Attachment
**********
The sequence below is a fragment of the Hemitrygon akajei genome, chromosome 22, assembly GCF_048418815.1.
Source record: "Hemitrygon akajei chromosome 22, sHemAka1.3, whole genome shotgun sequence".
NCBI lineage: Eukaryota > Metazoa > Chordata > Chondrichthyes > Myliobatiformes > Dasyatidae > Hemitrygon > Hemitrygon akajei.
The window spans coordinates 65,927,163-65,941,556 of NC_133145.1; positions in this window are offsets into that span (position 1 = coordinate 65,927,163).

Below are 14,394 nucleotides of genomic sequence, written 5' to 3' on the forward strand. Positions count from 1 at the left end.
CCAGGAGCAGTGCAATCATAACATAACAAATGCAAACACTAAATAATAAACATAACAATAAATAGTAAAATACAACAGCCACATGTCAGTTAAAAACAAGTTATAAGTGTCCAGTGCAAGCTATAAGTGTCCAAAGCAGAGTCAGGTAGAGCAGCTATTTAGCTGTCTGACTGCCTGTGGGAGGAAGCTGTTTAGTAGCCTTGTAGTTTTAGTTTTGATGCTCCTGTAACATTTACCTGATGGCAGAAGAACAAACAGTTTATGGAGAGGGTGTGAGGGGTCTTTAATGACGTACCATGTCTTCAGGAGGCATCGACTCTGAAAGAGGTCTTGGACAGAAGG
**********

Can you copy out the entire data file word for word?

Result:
The sequence below is a fragment of the Hemitrygon akajei genome, chromosome 22, assembly GCF_048418815.1.
Source record: "Hemitrygon akajei chromosome 22, sHemAka1.3, whole genome shotgun sequence".
NCBI lineage: Eukaryota > Metazoa > Chordata > Chondrichthyes > Myliobatiformes > Dasyatidae > Hemitrygon > Hemitrygon akajei.
The window spans coordinates 65,927,163-65,941,556 of NC_133145.1; positions in this window are offsets into that span (position 1 = coordinate 65,927,163).

Below are 14,394 nucleotides of genomic sequence, written 5' to 3' on the forward strand. Positions count from 1 at the left end.
CCAGGAGCAGTGCAATCATAACATAACAAATGCAAACACTAAATAATAAACATAACAATAAATAGTAAAATACAACAGCCACATGTCAGTTAAAAACAAGTTATAAGTGTCCAGTGCAAGCTATAAGTGTCCAAAGCAGAGTCAGGTAGAGCAGCTATTTAGCTGTCTGACTGCCTGTGGGAGGAAGCTGTTTAGTAGCCTTGTAGTTTTAGTTTTGATGCTCCTGTAACATTTACCTGATGGCAGAAGAACAAACAGTTTATGGAGAGGGTGTGAGGGGTCTTTAATGACGTACCATGTCTTCAGGAGGCATCGACTCTGAAAGAGGTCTTGGACAGAAGG